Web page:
As a result of widespread health examinations with CT scans, we can detect cancer in the very early stage. In early-stage cancer like this, there are a few cases for whom follow-up is enough. However, for about 15% of early-stage cancer patients receiving followed-up, the tumor will enlarge within three years and require surgery. For early-stage cancer, surgical resection is common, but it is overtreatment in many cases. Accurate diagnosis is necessary to prevent overtreatment, especially in the elderly or secondary cancer patients.

―How do you find the difference?。

I am trying a variety of different analyses, including comparisons of the expression at the mRNA gene level or DNA amplification. Among them, I am paying attention to the expression of specific proteins. Let me give an example. When carcinoma in situ progresses to early-stage invasive cancer, blood flow becomes insufficient because of the collapse of the alveolar structure, which results in hypoxic conditions involving the cancer. We are searching for proteins that characteristically appear when oxygen is insufficient.

―You used the Nanotechnology Platform to perform the analyses, didn’t you?

I used liquid chromatography-mass spectrometry (LC-MS/MS) at the National Institute for Materials Science (NIMS). There is LC-MS/MS also at our university. However, the NIMS equipment has high-sensitivity and offers excellent and exhaustive analyses of all proteins. I think I can obtain useful data. Sometimes, we operate the equipment. Also, we can request the measurement for cDNA microarray analysis, so it is useful as a research support system.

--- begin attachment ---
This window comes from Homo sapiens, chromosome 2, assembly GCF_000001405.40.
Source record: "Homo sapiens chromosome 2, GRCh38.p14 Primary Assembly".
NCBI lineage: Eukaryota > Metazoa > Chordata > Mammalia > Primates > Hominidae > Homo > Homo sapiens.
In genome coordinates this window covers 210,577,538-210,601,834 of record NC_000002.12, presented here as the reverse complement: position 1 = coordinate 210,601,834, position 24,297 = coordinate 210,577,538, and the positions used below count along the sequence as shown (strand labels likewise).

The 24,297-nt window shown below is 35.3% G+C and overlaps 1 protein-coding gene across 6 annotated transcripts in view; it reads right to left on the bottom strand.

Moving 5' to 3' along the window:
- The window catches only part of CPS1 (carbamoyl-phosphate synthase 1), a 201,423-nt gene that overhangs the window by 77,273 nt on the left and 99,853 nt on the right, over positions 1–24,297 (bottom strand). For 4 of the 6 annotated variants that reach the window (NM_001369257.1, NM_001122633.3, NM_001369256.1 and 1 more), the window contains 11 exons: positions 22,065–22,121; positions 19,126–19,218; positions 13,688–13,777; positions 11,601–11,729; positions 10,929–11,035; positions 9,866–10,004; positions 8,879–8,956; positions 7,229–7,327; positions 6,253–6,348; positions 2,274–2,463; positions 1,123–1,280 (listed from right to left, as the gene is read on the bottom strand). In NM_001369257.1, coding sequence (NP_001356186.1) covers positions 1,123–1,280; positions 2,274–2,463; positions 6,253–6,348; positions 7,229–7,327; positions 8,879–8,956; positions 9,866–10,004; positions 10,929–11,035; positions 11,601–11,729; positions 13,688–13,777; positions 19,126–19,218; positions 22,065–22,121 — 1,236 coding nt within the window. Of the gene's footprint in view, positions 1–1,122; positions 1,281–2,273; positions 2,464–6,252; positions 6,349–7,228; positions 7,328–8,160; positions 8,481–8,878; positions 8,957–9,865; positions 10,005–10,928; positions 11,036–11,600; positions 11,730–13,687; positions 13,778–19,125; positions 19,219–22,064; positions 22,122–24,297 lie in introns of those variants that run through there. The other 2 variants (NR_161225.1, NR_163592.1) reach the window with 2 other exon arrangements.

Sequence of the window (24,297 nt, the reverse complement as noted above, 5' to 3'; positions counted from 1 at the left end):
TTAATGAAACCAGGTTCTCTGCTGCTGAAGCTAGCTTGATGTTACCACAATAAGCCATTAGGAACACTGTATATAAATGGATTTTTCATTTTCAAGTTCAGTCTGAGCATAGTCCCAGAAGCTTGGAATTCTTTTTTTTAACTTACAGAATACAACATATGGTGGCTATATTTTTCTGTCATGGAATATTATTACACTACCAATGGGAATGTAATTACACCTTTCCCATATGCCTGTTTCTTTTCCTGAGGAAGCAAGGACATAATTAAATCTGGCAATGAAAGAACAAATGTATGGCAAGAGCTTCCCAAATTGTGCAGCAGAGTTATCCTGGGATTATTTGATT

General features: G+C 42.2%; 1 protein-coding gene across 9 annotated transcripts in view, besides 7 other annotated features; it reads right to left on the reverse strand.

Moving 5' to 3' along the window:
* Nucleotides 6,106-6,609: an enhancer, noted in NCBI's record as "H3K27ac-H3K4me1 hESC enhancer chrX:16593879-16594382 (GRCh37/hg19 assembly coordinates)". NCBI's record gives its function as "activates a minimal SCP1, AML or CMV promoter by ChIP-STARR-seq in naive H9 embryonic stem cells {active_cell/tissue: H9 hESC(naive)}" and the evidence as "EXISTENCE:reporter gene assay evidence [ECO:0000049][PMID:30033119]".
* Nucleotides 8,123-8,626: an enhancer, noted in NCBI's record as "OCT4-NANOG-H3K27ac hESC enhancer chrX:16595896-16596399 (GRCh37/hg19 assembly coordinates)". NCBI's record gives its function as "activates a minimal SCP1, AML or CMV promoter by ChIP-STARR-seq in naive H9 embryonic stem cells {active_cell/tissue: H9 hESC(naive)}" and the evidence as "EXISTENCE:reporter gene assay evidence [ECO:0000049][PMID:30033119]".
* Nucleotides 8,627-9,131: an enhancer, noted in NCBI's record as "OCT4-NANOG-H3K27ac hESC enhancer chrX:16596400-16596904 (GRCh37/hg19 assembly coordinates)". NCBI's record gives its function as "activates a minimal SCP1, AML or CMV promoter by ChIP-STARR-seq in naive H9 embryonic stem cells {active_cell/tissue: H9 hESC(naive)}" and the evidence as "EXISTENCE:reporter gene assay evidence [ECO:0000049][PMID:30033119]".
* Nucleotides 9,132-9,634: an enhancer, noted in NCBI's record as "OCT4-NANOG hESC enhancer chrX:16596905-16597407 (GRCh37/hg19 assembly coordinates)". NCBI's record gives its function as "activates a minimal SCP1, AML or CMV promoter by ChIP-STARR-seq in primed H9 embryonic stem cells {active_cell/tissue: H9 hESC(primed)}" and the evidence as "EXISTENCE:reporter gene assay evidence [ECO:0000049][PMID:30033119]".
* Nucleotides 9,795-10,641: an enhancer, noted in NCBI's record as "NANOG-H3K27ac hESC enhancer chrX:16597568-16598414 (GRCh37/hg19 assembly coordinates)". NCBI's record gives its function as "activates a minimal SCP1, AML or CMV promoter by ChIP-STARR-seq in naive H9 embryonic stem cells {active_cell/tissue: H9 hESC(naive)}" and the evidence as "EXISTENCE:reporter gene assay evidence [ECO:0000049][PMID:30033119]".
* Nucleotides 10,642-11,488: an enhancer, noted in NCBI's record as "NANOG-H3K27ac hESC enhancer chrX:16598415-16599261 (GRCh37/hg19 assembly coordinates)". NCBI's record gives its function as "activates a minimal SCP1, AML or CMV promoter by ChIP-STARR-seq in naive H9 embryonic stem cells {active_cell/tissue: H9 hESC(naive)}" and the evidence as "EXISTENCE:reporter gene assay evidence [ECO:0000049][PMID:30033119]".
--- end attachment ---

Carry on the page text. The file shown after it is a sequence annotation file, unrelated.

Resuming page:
Clinical Trial Using Drug Repositioning

―How do you think this research is going to develop in the future?

The idea that there are very few types of lung cancers that are curable with chemotherapy or molecular target drugs is common knowledge for anyone in the medical profession. Actually, when cancer progress to invasive cancer, it is difficult to cure completely with current medical treatment. Accordingly, it is important to make sure that you find the carcinoma in situ. Before the stage of carcinoma in situ, if you approach the genetic abnormalities causing the malignancy, you may be able to stop the advance of the cancer. I want to prove that early detection and treatment can completely cure the disease.

―I would like to focus on your effort to achieve a complete cure.

With the goal of drug discovery, we are currently working on target validation where we select the appropriate molecules as targets. In particular, no chemotherapy that targets early-stage lung adenocarcinoma has yet been developed. So, we are working on this as a new attempt. Also, we are considering the use of non-anticancer drugs for lung adenocarcinoma treatment based on the concept of drug repositioning. Aiming at early practical use, we want to start a clinical trial with patients in about three or four years. Our job is doing the same work over and over again. But we may be able to save the lives of patients with lung cancer, which causes tens of thousands of deaths per year in Japan.We will continue to strive to eradicate lung cancer.

For this research, please contact:University of Tsukuba